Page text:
Nonprofits, Strategy & Planning, Double the Donation

Double the Donation joins Allegiance to outline workplace giving opportunities and how to earn more from these programs. 

You’ll learn:

  • Workplace giving types, including matching gifts and volunteer grants
  • Best practices for engaging donors with workplace giving opportunities
  • The value workplace giving can provide to your fundraising efforts
  • & more!

Slide Deck


Hi everyone. Thank you all for joining us today. For those of you who I have not met yet, I’m Logan Montone. I’m the product manager of Allegiance’s online giving product, WeDidIt. And joining me today is Mackenzie Burckbuchler from Double the Donation, and she’s going to be teaching us a bit more about workplace giving. Mackenzie will take us through her presentation, and then we’ll have some time at the end for q and a. So, without further ado, Mackenzie can get us started whenever she’s ready.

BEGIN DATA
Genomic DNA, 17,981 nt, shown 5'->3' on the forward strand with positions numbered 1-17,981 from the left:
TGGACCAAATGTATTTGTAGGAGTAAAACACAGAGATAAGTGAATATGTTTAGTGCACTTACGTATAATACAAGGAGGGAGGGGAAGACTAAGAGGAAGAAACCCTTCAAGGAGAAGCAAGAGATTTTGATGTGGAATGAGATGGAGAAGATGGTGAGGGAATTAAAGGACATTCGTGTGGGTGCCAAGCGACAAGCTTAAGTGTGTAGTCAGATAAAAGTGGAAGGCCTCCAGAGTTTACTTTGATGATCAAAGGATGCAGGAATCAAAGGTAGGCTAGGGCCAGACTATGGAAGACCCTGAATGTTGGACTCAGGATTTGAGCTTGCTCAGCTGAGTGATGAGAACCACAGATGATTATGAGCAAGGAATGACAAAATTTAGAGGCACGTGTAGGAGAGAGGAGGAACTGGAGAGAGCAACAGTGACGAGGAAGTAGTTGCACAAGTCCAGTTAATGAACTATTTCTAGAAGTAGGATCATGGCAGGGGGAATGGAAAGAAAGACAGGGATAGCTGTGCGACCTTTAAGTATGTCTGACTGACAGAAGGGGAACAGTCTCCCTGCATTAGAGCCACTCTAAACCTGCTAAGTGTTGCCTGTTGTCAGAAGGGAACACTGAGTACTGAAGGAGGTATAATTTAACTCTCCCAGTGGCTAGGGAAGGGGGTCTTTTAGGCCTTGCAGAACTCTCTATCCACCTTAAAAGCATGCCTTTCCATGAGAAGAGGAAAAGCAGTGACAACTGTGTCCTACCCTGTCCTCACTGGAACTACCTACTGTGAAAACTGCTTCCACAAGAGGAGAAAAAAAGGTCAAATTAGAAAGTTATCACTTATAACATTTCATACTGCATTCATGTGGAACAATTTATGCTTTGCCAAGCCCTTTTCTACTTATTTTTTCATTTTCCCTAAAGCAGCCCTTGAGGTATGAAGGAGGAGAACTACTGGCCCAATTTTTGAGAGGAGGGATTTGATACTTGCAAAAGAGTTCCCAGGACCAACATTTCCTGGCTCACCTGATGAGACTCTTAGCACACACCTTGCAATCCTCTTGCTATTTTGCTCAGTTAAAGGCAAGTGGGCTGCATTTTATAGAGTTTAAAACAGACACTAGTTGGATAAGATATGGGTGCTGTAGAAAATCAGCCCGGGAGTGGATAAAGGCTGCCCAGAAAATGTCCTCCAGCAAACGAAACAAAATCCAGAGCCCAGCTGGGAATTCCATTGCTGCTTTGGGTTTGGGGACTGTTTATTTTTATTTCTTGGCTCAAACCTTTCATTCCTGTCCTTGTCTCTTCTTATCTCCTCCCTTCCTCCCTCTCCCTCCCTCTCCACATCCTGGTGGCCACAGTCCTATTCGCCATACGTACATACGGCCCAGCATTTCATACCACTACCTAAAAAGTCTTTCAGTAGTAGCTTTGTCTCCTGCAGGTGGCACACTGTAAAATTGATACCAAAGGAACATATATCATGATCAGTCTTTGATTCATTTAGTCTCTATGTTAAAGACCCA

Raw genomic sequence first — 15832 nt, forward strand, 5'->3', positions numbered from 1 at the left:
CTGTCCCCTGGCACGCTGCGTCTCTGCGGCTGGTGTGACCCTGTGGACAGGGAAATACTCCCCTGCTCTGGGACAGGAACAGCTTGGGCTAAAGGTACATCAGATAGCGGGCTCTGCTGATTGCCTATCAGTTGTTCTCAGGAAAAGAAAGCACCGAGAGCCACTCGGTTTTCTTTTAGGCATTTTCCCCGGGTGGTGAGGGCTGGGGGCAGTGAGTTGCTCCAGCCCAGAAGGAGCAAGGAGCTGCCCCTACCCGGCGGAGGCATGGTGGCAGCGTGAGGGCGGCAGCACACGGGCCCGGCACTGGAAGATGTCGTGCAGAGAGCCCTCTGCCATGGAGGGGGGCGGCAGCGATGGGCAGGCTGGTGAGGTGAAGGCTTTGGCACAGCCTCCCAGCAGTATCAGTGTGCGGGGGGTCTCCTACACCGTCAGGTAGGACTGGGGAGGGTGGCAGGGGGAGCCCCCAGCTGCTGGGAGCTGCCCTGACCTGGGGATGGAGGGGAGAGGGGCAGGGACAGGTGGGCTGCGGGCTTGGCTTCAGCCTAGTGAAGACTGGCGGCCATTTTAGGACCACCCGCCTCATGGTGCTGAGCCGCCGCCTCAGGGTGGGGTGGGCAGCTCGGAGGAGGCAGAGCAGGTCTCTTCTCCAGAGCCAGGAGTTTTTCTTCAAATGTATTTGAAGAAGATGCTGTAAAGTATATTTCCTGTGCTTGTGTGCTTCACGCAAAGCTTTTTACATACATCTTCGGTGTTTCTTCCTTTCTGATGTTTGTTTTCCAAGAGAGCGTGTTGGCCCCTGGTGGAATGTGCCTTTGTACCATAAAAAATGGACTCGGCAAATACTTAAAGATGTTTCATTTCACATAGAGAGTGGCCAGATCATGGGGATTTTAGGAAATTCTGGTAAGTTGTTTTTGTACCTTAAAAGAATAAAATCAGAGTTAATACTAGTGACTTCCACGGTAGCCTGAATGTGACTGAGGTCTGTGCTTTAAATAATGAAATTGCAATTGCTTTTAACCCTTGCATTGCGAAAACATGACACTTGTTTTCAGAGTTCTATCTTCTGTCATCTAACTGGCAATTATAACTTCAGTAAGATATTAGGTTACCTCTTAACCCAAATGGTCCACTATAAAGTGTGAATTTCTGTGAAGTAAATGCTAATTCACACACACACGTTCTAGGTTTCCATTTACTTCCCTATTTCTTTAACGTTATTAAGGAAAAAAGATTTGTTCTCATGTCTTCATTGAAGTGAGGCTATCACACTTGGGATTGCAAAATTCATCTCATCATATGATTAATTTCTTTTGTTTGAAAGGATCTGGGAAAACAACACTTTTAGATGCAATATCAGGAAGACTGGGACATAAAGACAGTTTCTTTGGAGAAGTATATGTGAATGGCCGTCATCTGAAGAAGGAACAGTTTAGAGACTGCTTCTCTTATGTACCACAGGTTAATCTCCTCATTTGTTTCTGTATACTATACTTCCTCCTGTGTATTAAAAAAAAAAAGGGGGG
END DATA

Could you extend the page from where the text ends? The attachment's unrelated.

Awesome. Thank you, logan. Really excited to be here today for this presentation on how workplace giving can benefit your organization.

The reason that I think this is an important topic is I know a lot of fundraising organizations look for ways to fundraise smarter, not harder, as the saying goes. And workplace giving definitely allows you to do that. And so, throughout today’s presentation, I really hope to show you the major value workplace giving can provide to your fundraising efforts and emphasize why it’s important to pursue these giving avenues and educate your donors about them. Before we dive into those topics though, a formal introduction to Double the Donation. If you are unfamiliar with us, we’re the leading provider of tools to nonprofits and educational institutions to help them raise more from corporate matching gifts and volunteer grant programs.